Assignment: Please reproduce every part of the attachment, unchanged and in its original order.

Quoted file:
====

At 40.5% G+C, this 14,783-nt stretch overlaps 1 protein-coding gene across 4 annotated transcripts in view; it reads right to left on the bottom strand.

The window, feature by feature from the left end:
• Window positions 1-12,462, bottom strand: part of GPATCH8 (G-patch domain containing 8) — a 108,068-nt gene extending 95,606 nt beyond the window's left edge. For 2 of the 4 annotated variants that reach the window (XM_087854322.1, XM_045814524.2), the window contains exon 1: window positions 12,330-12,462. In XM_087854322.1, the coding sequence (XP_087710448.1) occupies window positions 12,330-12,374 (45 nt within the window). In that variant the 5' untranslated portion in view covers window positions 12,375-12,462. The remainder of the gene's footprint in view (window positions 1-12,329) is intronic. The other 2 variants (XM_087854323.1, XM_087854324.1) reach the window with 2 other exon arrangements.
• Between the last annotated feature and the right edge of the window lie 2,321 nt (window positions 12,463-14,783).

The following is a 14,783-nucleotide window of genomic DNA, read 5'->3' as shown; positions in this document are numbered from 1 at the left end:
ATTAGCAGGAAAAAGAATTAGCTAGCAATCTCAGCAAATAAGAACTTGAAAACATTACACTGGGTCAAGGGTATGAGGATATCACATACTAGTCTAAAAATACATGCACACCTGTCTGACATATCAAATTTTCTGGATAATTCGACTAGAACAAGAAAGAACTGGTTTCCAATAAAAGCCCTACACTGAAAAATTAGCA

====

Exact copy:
At 40.5% G+C, this 14,783-nt stretch overlaps 1 protein-coding gene across 4 annotated transcripts in view; it reads right to left on the bottom strand.

The window, feature by feature from the left end:
• Window positions 1-12,462, bottom strand: part of GPATCH8 (G-patch domain containing 8) — a 108,068-nt gene extending 95,606 nt beyond the window's left edge. For 2 of the 4 annotated variants that reach the window (XM_087854322.1, XM_045814524.2), the window contains exon 1: window positions 12,330-12,462. In XM_087854322.1, the coding sequence (XP_087710448.1) occupies window positions 12,330-12,374 (45 nt within the window). In that variant the 5' untranslated portion in view covers window positions 12,375-12,462. The remainder of the gene's footprint in view (window positions 1-12,329) is intronic. The other 2 variants (XM_087854323.1, XM_087854324.1) reach the window with 2 other exon arrangements.
• Between the last annotated feature and the right edge of the window lie 2,321 nt (window positions 12,463-14,783).

The following is a 14,783-nucleotide window of genomic DNA, read 5'->3' as shown; positions in this document are numbered from 1 at the left end:
ATTAGCAGGAAAAAGAATTAGCTAGCAATCTCAGCAAATAAGAACTTGAAAACATTACACTGGGTCAAGGGTATGAGGATATCACATACTAGTCTAAAAATACATGCACACCTGTCTGACATATCAAATTTTCTGGATAATTCGACTAGAACAAGAAAGAACTGGTTTCCAATAAAAGCCCTACACTGAAAAATTAGCA